Angular Lifecycle Hooks

Written by Preston Lamb

Posted on Jul 22, 2022



Each Angular component has a lifecycle that lasts from the time the component is added to the page until it is removed from the page. There are several times to hook into the lifecycle, where you can run some code necessary for the component. We’ll look at a few of the most common hooks.

Angular Lifecycle Hooks

Angular has several lifecycle hooks, which you can view in detail on the docs. Here’s the list of hooks:

  • ngOnChanges
  • ngOnInit
  • ngDoCheck
  • ngAfterContentInit
  • ngAfterContentChecked
  • ngAfterViewInit
  • ngAfterViewChecked
  • ngOnDestroy

Each of the above lifecycle hooks run at various times during the lifecycle of the component. Depending on your needs you can run code when those events occur. Some are more useful and more commonly used than others. Let’s look at some examples of the hooks which I believe are most useful.


Let’s start with what is likely the most common lifecycle hook, ngOnInit. This hook is used to initialize certain information or data used in the component. It’s run once, after ngOnChanges is run. If you’ve worked in an Angular component at all, you’ve likely seen and used ngOnInit.

There is one main “gotcha” to remember with this lifecycle hook. If the component’s data is changed, but it remains on the screen, ngOnInit does not run again. This includes when a component is used for a route in your app. Let’s say we have a DetailComponent that shows the detail of a user. The userId is pulled from the route params and the data is shown on the page. If you route to the detail of a new user, the data will need to change but ngOnInit will not be run again, even though the route changes.

Here’s a brief example of an ngOnInit method:

ngOnInit() {
  this.results = this._dataService.getResults();


The next hook we’ll look at is ngOnChanges. This hook is used to respond to changes to the data that’s passed in to a component. It is run any time the data-bound properties of the component change. The first time it's run is before ngOnInit is run.

A good use case for ngOnChanges is when a component has some data passed in, and subsequent calculations need to be made with that data to display in the component. If you were to make the calculations in the ngOnInit hook, the data would not update as you expect or desire when the inputs are changed. This is due to ngOnInit only being run once.

Here’s an example of what may happen in the ngOnChanges method:

ngOnChanges(changes: SimpleChanges) { = this.inputOne + this.inputTwo;

The ngOnChanges hook takes an optional argument of type SimpleChanges. Each attribute on the SimpleChanges object has three attributes: currentValue, previousValue, and firstChange. Those three attributes are included on an interface called SimpleChange. These attributes are pretty self explanatory, and allow you to react however you need to in your components. The only attributes present on the SimpleChanges object are ones that changed in that particular run. So, if inputOne changes, but not inputTwo, then the object would look like this:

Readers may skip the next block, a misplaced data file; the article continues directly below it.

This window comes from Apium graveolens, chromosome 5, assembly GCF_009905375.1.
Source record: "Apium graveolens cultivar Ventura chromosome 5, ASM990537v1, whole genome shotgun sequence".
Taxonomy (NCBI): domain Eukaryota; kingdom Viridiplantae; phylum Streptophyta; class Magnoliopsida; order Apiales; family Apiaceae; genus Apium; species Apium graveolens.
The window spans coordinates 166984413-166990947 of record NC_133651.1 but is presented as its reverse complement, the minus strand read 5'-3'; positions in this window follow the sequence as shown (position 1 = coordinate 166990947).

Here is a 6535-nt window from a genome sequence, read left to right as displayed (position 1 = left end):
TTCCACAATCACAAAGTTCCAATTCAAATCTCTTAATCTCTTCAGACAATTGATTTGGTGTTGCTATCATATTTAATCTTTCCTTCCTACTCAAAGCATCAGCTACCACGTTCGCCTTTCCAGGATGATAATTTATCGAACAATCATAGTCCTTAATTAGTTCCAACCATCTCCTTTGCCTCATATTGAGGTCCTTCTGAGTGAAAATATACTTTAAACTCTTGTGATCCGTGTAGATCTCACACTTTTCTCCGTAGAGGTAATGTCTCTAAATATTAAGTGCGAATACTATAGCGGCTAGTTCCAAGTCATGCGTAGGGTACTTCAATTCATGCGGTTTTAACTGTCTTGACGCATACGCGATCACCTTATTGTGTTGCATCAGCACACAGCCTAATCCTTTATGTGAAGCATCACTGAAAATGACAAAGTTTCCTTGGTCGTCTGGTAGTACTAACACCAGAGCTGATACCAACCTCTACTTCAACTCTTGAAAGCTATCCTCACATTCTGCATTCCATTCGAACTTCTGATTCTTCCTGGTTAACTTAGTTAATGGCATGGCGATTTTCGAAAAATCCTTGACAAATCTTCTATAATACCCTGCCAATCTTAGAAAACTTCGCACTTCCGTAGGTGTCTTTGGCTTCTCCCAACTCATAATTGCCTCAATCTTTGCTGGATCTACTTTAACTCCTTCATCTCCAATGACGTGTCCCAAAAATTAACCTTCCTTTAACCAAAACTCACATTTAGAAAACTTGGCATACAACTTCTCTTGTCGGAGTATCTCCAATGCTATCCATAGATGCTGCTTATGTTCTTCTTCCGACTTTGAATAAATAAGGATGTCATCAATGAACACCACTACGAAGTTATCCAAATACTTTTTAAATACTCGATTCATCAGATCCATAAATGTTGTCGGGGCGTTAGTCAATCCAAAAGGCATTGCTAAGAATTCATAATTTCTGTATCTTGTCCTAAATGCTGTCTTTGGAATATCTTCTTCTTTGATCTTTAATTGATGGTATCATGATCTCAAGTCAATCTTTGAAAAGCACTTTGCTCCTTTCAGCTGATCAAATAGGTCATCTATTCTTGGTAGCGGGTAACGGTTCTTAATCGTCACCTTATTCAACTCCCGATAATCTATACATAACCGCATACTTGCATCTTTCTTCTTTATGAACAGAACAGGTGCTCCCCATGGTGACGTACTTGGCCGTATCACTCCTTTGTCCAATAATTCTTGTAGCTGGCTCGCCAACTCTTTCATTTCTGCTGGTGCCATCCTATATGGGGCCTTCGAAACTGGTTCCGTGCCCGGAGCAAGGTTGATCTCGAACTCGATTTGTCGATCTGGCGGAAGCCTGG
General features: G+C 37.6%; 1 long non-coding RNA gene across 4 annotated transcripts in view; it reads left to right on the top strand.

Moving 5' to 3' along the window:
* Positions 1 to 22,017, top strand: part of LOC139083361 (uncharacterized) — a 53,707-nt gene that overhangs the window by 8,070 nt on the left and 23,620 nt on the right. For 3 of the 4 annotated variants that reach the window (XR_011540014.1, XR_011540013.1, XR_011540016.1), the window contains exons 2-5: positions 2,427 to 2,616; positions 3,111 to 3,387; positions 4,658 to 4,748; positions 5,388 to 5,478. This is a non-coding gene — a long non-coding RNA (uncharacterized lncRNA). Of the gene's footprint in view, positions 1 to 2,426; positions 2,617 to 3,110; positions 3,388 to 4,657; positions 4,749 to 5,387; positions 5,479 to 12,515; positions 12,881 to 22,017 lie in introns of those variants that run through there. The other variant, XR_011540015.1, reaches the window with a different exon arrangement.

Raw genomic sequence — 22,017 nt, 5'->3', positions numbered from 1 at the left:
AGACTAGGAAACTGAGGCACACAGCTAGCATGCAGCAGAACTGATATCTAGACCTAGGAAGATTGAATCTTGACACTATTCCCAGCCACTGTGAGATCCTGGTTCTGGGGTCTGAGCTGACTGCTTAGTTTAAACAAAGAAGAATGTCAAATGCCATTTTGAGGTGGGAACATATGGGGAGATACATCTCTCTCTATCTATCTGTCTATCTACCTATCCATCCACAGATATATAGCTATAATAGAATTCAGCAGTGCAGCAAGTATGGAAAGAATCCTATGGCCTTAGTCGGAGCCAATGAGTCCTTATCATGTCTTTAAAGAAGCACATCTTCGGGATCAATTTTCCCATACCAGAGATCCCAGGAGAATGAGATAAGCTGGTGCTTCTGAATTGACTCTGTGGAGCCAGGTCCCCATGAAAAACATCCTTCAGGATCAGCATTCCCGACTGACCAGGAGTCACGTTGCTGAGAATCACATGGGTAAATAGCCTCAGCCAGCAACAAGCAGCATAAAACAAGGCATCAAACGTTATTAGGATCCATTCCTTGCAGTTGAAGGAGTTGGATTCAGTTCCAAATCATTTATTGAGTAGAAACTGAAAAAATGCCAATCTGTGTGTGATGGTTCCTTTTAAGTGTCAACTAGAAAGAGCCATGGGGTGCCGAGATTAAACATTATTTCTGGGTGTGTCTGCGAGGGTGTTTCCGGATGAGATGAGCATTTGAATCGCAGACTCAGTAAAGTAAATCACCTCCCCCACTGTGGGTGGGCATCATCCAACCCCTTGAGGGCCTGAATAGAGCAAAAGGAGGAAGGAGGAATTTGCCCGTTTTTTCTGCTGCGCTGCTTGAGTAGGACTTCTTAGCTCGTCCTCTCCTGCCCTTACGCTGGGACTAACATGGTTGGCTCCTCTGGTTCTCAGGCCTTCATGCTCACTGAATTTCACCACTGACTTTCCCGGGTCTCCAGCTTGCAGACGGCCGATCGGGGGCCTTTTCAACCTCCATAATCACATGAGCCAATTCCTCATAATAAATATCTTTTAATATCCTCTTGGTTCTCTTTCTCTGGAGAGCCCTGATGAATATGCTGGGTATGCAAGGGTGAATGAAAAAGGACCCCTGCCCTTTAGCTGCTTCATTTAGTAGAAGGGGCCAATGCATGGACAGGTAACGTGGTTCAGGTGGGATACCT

"inputOne": {
    "previousValue": 1,
    "currentValue": 2,
    "firstChange": false

If the data in your component should be re-calculated when the inputs change, use the ngOnChanges hook.


The AfterViewInit hook allows you to respond when the component’s view and child views are visible on the screen. This hook runs just once, after the first time ngAfterContentChecked is run.

The ngAfterViewInit hook is perfect when you need to reference an element of the component’s template inside the TypeScript class. If you try and reference the element in the ngOnInit hook, there is a good chance that the variable will still be undefined. Waiting until the ngAfterViewInit hook runs ensures that the element will be in the screen, provided it’s not been removed from the screen with the *ngIf directive.

Here’s an example of using the ngAfterViewInit hook:

export class DemoComponent implements AfterViewInit {
  @ViewChild('myElement') myElement: ElementRef;

  ngOnInit() {
    console.log(this.myElement); // undefined

  ngAfterViewInit() {
    console.log(this.myElement); // ElementRef { ... }


The ngOnDestroy hook is run when Angular removes the component from the application. It can be used for cleanup of the component, including unsubscribing from long-lived observables or removing event handlers.

It’s important to remember that Angular needs to remove the component from the app for the hook to run. If you refresh or close the browser tab, the component is technically removed from the browser, but Angular didn’t control the removal of the component. Thus, the ngOnDestroy hook is not run.

Here’s an example of using the ngOnDestroy hook:

private subscription;

ngOnInit() {
  this.subscription = this.someService.appState.pipe().subscribe();

ngOnDestroy() {
  • Best practice is to subscribe to observables using the async pipe. If you do that, there’s no need to clean up subscriptions in the ngOnDestroy hook. However, some situations require you to subscribe to the observable in the TypeScript file and this will allow you to unsubscribe from the Observable and prevent memory leaks in your app.


In my experience, these are the most used lifecycle hooks. Understanding how they are used and in what situations will allow you to be most effective when writing your Angular apps. The other hooks I mentioned at the beginning of the article can also be helpful, but aren’t as common as the four covered here.